Safety Detective: Interview with Mark Wellins

Published On: August 6, 2019Categories: News

Safety Detective’s Aviva Zacks had the privilege of sitting down with Mark Wellins, chief customer officer of She asked him about how his company has combined data interrogation techniques with network monitoring techniques for better accuracy.

Safety Detective: How did you get into cybersecurity?

Mark Wellins: In the late 80s, I joined a small company in Scotland that worked with IBM systems. I was involved with the networking side and helped bring the company, which was focused on software services, into the networking world that was just finding its feet, before the Internet was recognized as anything substantial.

Back then, we understood that the first thing that you have to think about when you’re connected is to worry about what hackers can do. It wasn’t that we were all geniuses back then; it was just that we realized that now that everything was connected, we’ve opened the door to other issues. The company I worked for acquired a small company where we started doing security-focused connectivity. We explained to the boss that in the next year or so, anyone who doesn’t have an internet presence, will not be able to conduct business properly. He almost did not believe us.

I then moved to Israel, which is the epicenter of cybersecurity and technology. As we’re all aware, necessity is the mother of all invention and lots of good technology comes out of Israel.

I was fortunate enough to work in cybersecurity at Check Point in the early days. It was at the cutting edge of security, with some amazing technologies that were ahead of their time, some of which we had to ditch because people couldn’t really understand it. We had technology that would let you know who was connecting from where, from what device, which type of encryption that they had on that device. With that information, we were able to see when this person was connecting from their phone which doesn’t have strong encryption. Today, we see the significance of this solution, which the market was simply not ready for 15 years ago.

Then I joined Tufin Software Technology, which offers an automation platform for security solutions that tries to remove the human element from security devices. Today, when you hear about breaches, they tend to occur because of human error. When I was at Tufin, we tried to remove the human error aspects as much as we could by letting the customer define the corporate policy in a very simple, straightforward manner. And then, the systems would implement the security policy.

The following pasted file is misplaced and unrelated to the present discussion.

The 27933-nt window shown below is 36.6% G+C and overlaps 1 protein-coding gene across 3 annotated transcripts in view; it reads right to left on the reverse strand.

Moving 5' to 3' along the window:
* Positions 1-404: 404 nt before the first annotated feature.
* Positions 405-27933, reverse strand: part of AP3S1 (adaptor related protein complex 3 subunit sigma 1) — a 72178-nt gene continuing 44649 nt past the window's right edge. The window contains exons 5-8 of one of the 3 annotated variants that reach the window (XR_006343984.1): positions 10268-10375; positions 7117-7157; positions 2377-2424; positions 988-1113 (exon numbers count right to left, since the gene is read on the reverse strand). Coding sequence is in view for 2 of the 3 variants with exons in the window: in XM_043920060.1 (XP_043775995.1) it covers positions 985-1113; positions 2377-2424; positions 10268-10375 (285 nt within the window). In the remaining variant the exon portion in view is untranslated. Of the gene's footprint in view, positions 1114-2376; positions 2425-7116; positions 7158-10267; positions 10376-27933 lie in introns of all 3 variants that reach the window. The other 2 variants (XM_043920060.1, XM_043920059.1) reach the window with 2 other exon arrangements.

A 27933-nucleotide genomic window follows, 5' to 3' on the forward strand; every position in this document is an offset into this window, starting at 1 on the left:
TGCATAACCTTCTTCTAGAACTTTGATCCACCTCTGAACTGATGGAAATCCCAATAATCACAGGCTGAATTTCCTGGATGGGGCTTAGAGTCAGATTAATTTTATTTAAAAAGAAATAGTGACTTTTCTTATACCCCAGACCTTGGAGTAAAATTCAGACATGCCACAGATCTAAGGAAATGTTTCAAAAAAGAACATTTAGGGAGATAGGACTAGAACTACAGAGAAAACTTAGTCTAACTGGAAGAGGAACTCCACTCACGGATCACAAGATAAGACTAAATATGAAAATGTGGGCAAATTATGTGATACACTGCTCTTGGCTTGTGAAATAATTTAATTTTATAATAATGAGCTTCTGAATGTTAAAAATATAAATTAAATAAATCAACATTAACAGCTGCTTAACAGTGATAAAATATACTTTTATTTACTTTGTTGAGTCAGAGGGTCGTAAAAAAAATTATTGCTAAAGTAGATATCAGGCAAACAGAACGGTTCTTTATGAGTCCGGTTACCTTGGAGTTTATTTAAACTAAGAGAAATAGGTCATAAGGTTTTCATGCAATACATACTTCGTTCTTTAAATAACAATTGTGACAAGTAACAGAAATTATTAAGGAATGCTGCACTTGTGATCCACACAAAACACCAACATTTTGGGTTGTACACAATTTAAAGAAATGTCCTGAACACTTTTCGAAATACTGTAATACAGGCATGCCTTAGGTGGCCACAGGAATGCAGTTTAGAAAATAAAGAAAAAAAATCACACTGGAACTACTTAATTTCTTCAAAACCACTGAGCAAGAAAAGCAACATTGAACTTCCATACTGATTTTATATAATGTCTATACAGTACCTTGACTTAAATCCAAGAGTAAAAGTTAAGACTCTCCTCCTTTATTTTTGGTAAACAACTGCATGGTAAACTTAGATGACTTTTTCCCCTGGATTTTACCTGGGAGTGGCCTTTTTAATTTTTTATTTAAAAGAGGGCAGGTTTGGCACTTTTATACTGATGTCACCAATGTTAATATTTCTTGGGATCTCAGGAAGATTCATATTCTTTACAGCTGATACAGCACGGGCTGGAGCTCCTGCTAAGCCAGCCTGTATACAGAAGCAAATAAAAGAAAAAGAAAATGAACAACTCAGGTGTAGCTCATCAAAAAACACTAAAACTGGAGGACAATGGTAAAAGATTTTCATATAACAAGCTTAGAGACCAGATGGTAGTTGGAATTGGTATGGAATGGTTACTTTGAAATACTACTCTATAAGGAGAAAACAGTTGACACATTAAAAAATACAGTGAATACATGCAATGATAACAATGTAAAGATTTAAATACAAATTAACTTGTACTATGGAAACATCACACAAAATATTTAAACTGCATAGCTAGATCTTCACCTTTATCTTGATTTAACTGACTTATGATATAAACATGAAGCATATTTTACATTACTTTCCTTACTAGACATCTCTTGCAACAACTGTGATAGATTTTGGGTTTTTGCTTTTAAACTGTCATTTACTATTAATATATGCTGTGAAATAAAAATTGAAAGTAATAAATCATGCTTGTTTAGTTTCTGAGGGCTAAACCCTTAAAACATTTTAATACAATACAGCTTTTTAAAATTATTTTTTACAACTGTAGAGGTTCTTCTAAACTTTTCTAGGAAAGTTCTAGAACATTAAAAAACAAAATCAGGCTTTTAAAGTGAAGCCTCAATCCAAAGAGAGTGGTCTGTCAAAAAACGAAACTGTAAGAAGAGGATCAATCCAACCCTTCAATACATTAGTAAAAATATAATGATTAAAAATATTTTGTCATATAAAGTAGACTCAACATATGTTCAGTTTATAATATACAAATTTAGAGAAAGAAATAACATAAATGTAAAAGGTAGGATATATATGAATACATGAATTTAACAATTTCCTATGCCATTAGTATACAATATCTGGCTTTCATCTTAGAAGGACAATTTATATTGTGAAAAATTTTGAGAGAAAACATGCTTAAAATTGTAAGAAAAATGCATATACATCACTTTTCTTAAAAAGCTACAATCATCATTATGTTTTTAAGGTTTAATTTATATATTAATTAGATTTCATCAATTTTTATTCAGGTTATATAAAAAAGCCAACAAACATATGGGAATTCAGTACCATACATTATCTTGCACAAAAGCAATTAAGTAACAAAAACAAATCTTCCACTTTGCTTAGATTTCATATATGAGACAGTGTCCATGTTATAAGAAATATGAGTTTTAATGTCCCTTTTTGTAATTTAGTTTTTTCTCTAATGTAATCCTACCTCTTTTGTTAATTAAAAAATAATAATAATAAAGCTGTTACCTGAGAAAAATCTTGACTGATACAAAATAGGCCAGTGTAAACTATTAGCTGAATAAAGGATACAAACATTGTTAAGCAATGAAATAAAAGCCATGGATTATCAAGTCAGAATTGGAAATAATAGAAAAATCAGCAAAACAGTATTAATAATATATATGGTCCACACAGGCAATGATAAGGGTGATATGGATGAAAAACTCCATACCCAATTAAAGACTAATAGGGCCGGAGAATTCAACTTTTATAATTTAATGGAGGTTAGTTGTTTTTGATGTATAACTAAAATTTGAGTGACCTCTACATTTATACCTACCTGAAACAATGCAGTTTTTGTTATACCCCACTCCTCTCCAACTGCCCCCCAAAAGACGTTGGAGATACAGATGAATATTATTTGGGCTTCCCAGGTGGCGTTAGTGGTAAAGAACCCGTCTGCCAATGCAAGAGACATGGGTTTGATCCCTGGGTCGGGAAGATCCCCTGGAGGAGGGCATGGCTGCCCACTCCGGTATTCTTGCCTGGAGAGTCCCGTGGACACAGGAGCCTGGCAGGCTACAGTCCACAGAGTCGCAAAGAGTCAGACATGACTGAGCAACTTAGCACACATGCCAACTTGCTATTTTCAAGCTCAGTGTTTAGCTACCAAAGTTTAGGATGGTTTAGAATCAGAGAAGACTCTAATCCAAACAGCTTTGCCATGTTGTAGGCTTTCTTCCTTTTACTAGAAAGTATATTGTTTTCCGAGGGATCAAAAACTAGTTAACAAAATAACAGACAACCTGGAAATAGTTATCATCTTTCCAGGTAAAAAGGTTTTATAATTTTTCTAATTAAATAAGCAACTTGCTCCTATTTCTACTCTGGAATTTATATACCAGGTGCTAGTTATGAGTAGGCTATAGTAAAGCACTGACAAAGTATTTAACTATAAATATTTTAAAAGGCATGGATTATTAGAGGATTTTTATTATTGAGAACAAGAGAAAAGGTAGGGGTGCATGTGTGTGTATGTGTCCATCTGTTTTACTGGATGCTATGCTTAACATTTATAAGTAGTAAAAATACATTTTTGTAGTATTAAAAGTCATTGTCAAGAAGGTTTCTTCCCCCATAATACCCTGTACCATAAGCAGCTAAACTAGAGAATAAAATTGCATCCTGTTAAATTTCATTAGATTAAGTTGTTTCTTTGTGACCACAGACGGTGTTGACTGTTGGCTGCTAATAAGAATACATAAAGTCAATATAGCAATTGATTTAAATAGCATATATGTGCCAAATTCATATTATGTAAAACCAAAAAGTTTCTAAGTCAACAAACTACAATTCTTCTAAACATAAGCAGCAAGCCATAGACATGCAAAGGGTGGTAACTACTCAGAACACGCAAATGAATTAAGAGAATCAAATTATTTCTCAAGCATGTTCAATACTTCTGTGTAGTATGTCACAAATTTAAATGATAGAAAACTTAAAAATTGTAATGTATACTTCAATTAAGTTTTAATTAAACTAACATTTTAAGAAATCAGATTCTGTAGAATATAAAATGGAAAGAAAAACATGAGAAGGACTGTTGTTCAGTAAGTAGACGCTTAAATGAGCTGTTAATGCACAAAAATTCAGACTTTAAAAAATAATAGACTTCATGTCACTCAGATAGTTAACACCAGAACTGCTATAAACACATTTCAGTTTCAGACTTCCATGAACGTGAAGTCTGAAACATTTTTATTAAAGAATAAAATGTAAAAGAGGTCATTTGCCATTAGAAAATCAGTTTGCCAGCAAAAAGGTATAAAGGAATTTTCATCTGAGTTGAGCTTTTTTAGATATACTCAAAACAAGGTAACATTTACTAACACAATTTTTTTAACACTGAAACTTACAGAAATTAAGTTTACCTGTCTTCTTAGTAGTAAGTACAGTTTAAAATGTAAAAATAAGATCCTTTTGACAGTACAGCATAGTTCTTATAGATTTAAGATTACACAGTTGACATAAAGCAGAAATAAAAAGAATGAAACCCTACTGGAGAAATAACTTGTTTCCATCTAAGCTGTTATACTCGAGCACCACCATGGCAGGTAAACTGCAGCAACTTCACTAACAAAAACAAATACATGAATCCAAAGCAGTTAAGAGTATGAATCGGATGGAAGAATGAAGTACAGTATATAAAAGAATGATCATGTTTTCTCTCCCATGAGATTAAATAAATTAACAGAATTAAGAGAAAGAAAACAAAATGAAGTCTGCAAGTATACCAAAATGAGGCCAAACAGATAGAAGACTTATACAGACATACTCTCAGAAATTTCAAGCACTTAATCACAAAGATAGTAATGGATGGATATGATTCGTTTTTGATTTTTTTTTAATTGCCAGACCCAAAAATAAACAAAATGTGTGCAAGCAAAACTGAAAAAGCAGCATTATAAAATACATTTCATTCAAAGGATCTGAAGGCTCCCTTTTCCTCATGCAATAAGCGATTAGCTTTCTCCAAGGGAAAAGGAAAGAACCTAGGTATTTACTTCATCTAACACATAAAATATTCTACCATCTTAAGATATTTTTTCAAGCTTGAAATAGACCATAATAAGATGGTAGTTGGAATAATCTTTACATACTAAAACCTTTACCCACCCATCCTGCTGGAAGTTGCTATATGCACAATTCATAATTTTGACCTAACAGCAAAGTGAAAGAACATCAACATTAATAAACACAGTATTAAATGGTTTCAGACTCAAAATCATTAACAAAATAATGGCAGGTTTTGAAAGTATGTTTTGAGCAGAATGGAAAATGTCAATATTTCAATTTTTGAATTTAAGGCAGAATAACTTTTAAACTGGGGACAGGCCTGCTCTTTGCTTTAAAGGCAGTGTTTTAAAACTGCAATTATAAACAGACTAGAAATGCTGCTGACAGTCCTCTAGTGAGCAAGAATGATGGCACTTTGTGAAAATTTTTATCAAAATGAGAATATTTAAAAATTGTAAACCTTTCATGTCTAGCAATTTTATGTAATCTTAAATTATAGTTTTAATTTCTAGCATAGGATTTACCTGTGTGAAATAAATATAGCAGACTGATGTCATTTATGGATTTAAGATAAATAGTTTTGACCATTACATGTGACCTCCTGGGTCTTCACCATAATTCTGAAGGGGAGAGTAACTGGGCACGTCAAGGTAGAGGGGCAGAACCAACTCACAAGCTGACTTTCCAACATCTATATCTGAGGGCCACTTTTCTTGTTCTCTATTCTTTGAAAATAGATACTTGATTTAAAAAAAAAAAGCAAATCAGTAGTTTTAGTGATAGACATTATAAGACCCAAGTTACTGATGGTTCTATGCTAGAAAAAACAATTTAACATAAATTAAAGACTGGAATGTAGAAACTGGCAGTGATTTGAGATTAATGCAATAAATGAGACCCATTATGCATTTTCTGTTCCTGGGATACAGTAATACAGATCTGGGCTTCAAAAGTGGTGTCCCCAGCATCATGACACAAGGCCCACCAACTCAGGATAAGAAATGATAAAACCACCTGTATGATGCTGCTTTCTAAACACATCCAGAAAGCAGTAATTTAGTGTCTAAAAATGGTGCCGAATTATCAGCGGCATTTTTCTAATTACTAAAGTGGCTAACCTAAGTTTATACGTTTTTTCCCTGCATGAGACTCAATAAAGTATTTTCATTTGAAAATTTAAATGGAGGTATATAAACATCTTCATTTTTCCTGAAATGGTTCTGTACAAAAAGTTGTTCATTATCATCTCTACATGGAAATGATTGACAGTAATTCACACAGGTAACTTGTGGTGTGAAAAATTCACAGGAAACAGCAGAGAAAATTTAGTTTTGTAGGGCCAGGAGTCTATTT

SD: What do you love about cybersecurity?

MW: What makes security so interesting is the way different people see and use the products. It’s good to be around people who are creating technology and trying to respond to everyone’s needs.

SD: Tell me about

MW: It all about keeping your personal data private. This software goes inside the network and finds locations where personal data has been stored.

Until very recently, we were quite free to share information internally, with little thought to the consequences of the proliferation of data. Today with regulations like GDPR and CCPA, companies are being held accountable for their use of personal data. comes in and looks at the network and connected systems in the organization to discover all the personal data and any copies of such data over all the different systems that are in use.

We help solve the problem of where the data and what is being done with it so that you can be compliant with all these new regulations.

SD: What makes unique?

MW: is unique in the space of data privacy. We’ve taken data interrogation techniques and network monitoring techniques and combined the two. This enables us to give an almost 100% accurate picture of all the data in the network. By combining those two techniques, we have the context between data in the database tables, unstructured data in network servers, and the visibility over how that data is copied, shared, and processed.

We may find partial information about a person in one database—first name, last name, and zip code—but that’s not quite unique enough to identify an individual. In another one of the databases, we’ll find an entry about that person, and will then be able to fill in the missing details: home address, phone number, credit card number, passport ID number. knows the information because we have found all the data relating to this person in possibly 50 to 100 different places. This person may invoke his “right to be forgotten” or his “right to erasure.” The organization must now remove all the information about that person if he’s legally entitled to that service.

SD: How do you see cybersecurity developing in the next few years?

MW: It’s always going to be reactive. There are people who find vulnerabilities and report them to the manufacturer (“gray hat hackers”), and there are also people who will exploit them for gain. For example, organized crime is so well-versed nowadays in technology they find new and innovative ways to use that technology for their gain. People who are looking for easy ways to take advantage will always stay one step ahead of the technology and because of that, it’s always going to be a reactive game.

Governments need to step up and educate us, the citizens, a lot more on security and online safety. If you think about five or ten years ago and even 20 years back, if we wanted to do something online, we would probably click the end-user license agreement. We would probably happily divulge our email address, home address, and phone number, without really giving it much thought. We didn’t really read terms and conditions because we didn’t care. We just wanted whatever it is that we signed up for, whether it was to shop online or to read some interesting article.

We gave information freely and today we’re paying the price.

Learn more: